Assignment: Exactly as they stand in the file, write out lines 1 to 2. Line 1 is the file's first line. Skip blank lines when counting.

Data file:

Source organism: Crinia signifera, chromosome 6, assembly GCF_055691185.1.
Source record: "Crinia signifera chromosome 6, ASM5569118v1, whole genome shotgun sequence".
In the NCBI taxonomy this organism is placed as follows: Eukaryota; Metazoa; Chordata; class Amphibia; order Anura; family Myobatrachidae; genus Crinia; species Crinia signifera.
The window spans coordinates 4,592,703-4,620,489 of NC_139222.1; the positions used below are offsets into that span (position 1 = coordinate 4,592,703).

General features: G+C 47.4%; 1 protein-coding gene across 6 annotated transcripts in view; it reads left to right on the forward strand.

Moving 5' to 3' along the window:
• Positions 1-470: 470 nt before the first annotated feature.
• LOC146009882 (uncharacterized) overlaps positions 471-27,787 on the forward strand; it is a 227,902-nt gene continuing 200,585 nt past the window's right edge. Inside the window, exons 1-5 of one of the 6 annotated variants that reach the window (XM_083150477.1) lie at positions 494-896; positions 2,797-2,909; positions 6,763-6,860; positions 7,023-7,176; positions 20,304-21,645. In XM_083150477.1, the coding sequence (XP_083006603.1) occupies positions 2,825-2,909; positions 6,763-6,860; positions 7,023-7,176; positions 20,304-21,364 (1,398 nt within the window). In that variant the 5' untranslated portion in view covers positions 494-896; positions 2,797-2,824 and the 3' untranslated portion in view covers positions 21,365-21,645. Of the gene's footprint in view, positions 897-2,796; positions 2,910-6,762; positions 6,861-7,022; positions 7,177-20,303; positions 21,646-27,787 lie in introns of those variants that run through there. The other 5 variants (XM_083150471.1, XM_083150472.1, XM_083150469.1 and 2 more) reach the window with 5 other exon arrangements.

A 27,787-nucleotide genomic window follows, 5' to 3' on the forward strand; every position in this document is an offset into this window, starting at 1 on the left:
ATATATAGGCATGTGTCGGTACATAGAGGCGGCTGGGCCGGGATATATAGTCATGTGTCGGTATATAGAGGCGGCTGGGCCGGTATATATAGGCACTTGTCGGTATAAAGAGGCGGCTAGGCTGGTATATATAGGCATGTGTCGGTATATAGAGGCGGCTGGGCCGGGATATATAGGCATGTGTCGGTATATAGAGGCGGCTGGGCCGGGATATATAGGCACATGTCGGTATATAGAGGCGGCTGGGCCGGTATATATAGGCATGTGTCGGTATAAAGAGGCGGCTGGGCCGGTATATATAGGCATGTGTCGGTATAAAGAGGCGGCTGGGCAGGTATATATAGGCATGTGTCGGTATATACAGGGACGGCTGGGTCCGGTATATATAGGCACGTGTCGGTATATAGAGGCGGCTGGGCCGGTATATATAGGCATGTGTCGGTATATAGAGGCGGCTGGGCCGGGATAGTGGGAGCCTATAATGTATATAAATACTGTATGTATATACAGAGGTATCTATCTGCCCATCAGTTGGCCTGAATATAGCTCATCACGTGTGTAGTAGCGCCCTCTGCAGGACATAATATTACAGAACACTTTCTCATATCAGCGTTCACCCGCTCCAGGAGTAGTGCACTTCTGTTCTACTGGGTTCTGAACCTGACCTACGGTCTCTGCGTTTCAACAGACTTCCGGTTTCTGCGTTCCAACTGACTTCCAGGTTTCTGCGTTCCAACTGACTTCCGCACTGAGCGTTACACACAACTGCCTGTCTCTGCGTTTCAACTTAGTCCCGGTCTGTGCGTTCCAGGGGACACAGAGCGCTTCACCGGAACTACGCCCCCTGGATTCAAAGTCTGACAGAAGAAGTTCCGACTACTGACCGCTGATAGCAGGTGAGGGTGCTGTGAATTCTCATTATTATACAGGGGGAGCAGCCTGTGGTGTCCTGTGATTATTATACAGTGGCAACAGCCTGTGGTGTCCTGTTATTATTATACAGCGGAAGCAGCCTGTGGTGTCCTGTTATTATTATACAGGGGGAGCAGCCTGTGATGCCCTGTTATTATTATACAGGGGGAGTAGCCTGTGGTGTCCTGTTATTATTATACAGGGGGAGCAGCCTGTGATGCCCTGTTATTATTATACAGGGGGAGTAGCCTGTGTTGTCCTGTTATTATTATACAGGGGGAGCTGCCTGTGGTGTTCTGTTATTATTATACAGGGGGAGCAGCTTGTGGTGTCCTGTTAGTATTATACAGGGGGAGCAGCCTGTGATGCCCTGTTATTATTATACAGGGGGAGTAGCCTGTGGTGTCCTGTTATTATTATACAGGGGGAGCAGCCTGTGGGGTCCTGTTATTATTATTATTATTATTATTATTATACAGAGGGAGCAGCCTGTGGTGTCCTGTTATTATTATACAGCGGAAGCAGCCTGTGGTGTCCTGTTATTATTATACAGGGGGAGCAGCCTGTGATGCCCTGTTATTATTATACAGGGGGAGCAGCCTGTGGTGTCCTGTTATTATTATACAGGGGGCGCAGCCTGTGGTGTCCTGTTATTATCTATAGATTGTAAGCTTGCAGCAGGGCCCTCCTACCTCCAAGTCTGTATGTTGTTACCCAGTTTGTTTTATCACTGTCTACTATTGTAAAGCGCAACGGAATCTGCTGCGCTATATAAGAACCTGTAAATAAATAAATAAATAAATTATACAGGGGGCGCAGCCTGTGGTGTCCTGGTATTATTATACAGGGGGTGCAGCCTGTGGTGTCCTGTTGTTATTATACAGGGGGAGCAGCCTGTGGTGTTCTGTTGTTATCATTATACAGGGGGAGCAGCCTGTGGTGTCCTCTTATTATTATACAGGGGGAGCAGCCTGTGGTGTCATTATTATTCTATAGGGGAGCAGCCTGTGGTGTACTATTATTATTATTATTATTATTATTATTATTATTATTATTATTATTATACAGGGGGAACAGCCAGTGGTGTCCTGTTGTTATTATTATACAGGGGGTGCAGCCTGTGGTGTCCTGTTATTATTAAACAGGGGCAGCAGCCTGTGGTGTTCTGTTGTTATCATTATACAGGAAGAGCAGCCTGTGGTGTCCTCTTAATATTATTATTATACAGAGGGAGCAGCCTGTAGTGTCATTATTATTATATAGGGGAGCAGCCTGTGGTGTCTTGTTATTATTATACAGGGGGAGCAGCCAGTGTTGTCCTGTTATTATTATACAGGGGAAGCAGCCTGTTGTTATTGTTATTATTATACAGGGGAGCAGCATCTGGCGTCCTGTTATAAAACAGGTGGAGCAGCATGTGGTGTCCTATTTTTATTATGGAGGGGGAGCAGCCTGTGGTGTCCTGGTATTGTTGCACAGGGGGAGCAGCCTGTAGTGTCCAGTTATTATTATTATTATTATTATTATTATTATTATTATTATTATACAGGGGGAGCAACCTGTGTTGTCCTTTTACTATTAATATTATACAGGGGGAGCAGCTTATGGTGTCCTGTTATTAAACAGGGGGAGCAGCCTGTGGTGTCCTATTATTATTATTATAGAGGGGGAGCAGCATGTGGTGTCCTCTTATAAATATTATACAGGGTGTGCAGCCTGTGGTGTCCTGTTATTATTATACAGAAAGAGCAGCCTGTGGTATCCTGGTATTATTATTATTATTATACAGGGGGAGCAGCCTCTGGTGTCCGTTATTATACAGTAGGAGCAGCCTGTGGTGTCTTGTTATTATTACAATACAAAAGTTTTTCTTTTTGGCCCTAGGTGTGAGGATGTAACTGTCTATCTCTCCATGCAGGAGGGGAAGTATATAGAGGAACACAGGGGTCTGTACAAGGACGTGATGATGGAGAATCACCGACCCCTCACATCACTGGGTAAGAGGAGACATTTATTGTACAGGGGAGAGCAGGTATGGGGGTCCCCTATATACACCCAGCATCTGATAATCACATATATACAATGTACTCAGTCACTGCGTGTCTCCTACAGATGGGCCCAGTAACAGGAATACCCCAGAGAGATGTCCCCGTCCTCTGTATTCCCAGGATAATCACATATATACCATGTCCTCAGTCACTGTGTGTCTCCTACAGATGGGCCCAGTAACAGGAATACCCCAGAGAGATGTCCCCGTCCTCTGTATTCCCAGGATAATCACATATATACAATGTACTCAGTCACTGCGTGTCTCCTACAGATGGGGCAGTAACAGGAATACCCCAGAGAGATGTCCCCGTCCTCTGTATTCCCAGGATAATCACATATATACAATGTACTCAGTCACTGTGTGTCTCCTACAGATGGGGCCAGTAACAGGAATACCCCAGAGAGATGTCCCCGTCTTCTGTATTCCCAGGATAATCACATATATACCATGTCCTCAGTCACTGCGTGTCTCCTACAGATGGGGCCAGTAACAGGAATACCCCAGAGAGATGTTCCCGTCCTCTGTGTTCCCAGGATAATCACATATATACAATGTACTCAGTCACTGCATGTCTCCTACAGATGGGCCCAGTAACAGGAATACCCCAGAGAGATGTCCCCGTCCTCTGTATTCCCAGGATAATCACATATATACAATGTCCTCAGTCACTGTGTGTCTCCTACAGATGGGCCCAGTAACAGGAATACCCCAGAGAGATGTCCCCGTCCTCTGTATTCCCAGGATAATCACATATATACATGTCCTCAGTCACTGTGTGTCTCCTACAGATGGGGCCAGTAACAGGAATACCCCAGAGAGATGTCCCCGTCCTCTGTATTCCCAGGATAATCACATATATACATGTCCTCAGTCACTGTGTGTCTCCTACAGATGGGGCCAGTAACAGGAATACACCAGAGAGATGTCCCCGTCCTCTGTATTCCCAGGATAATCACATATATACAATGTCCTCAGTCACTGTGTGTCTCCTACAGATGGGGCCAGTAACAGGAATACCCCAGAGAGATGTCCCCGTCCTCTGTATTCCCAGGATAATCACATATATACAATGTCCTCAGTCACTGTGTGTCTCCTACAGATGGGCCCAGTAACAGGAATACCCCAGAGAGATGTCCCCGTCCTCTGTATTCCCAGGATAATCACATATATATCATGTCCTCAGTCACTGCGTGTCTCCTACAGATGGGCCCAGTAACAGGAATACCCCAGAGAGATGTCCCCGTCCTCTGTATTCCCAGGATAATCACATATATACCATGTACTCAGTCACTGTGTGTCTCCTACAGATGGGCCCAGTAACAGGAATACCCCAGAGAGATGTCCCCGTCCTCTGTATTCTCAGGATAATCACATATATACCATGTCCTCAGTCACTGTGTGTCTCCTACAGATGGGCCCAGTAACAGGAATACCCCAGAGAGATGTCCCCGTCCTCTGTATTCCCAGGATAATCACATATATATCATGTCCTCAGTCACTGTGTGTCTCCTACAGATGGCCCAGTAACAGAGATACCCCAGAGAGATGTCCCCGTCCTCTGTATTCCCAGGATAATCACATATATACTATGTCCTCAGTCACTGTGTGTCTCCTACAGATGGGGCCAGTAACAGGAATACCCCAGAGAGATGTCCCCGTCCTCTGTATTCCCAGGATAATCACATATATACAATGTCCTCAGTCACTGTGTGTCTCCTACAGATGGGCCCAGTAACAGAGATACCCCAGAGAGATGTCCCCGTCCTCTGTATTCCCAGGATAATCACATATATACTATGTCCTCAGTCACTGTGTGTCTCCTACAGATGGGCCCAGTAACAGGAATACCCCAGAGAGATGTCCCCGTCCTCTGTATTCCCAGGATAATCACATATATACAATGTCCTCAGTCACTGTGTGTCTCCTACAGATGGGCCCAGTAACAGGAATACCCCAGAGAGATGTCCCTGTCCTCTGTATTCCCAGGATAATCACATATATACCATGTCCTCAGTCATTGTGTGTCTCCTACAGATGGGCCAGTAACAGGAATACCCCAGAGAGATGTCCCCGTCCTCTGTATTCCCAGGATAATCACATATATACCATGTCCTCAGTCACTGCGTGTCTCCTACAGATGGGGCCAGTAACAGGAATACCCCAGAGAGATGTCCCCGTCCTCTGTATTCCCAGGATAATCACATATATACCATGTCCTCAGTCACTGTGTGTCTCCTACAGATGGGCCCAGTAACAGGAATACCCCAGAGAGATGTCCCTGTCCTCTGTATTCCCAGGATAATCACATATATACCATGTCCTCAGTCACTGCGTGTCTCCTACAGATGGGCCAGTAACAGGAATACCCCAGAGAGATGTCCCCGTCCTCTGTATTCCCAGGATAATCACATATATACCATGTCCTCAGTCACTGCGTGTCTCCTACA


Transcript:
Source organism: Crinia signifera, chromosome 6, assembly GCF_055691185.1.
Source record: "Crinia signifera chromosome 6, ASM5569118v1, whole genome shotgun sequence".